You seem to be more of an intuitive painter, shed some light on that. That's true, I have little or no formal knowledge of many aspects of painting that some would consider mandatory. I really loved drawing while growing up, and I do believe that is a very helpful background. I took workshops from many people and saw most all of the techniques available.  Now, after acres of paintings over the years, I suppose I ought to have a defined regimen. Yet, I begin nearly every painting not really knowing what I'm doing. I've found this elusive medium is often at odds with one's intention, and adaptability is key. If I could boil my method down to one principle:

Listen to the painting. 

I work on the things I feel confident about, and put off anything I can't figure out. As the painting develops, it generally tells me what to do in those uncertain areas. If not, then I put it away for a while.  No painting has ever turned out the way I envisioned it. I'm fine with that, because sometimes it is better than I imagined.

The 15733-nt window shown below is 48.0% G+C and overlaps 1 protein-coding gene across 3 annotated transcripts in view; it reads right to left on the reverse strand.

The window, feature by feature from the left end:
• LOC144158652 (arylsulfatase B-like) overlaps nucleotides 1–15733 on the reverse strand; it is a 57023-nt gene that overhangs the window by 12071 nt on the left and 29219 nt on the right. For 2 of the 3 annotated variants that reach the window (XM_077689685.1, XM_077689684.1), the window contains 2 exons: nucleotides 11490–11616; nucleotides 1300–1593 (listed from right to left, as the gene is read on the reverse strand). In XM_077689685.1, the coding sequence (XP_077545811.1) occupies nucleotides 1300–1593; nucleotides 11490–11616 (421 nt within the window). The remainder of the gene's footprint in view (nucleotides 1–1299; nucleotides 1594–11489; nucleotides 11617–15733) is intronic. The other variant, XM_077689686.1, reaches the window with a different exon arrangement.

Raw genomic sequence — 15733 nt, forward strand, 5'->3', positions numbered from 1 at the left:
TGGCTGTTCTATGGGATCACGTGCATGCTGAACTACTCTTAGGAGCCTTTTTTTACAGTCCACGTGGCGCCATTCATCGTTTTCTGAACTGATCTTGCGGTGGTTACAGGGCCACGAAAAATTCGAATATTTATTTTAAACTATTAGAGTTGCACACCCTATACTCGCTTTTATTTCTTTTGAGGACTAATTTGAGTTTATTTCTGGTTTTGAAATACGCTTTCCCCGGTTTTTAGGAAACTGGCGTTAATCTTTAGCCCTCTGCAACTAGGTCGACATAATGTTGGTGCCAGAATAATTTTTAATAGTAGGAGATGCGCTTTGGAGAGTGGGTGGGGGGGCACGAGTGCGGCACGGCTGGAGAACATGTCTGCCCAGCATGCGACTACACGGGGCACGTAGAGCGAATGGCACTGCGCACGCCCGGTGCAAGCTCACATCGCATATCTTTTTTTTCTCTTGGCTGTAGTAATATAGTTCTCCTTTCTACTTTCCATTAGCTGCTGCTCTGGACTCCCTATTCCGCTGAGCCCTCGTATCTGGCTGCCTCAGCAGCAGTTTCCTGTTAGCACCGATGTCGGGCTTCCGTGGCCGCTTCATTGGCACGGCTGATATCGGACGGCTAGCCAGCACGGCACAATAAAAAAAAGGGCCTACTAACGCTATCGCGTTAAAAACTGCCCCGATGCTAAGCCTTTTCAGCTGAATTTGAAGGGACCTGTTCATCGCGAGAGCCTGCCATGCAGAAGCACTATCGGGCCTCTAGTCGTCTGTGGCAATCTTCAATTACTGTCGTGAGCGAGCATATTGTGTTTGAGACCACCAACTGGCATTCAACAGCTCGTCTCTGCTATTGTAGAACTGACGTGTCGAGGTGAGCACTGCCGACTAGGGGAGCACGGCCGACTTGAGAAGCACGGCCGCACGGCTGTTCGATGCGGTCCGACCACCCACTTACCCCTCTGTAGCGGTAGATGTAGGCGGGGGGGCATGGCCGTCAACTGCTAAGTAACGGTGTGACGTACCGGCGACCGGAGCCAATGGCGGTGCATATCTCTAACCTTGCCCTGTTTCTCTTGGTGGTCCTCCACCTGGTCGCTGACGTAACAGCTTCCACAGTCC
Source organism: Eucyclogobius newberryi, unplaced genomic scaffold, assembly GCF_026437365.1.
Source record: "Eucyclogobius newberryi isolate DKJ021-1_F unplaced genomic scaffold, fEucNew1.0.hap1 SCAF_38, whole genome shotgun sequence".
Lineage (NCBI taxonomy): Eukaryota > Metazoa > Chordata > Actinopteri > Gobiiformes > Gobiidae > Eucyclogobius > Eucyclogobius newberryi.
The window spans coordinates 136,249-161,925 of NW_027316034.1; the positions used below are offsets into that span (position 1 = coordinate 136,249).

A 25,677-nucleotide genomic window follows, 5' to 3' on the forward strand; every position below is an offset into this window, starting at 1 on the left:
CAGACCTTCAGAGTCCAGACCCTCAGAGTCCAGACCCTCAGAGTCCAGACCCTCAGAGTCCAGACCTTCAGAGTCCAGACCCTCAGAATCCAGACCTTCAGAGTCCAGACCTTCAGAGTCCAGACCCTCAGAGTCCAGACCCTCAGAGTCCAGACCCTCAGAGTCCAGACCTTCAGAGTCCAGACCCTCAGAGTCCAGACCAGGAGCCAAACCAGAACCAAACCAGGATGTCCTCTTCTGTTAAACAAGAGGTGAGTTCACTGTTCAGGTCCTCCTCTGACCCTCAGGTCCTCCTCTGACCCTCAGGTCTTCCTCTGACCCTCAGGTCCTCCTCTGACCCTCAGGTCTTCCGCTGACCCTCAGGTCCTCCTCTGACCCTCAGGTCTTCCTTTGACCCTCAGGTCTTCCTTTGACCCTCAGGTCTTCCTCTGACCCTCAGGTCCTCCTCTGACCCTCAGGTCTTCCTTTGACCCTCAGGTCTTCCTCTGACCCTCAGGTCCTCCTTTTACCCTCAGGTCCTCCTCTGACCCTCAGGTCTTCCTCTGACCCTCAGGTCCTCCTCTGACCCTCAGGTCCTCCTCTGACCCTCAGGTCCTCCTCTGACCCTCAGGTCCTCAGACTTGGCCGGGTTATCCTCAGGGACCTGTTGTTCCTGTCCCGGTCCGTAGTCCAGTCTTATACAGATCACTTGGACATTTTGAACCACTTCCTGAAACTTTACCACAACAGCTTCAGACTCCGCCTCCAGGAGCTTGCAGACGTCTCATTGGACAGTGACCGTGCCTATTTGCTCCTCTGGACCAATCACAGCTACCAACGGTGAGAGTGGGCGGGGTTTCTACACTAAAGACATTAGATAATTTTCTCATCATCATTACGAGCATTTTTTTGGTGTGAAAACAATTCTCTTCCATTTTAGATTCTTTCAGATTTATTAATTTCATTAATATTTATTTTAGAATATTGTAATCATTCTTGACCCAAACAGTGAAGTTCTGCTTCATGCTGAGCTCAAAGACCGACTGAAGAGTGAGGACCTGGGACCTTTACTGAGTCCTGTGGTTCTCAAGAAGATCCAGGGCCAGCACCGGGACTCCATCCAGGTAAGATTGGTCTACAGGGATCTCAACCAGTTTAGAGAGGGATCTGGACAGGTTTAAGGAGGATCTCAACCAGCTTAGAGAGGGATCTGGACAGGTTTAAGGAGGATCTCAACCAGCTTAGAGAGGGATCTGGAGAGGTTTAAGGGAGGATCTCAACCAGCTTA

Who have been your greatest influences? Sargent continues to be a major inspiration, I just returned from New York to see the big show of his  watercolors at the Brooklyn Museum.  It is actually his oil paintings that I admire most, and he led me to others such as Sorolla. I love Whistler, Klimt, and several of that era. Later -- Hopper, Andrew Wyeth, Robert Motherwell, the printmaker Mauricio Lasansky, numerous watercolorists, and contemporary painters such as Alex Kanevsky, Lita Cabellut, and Jose Parla.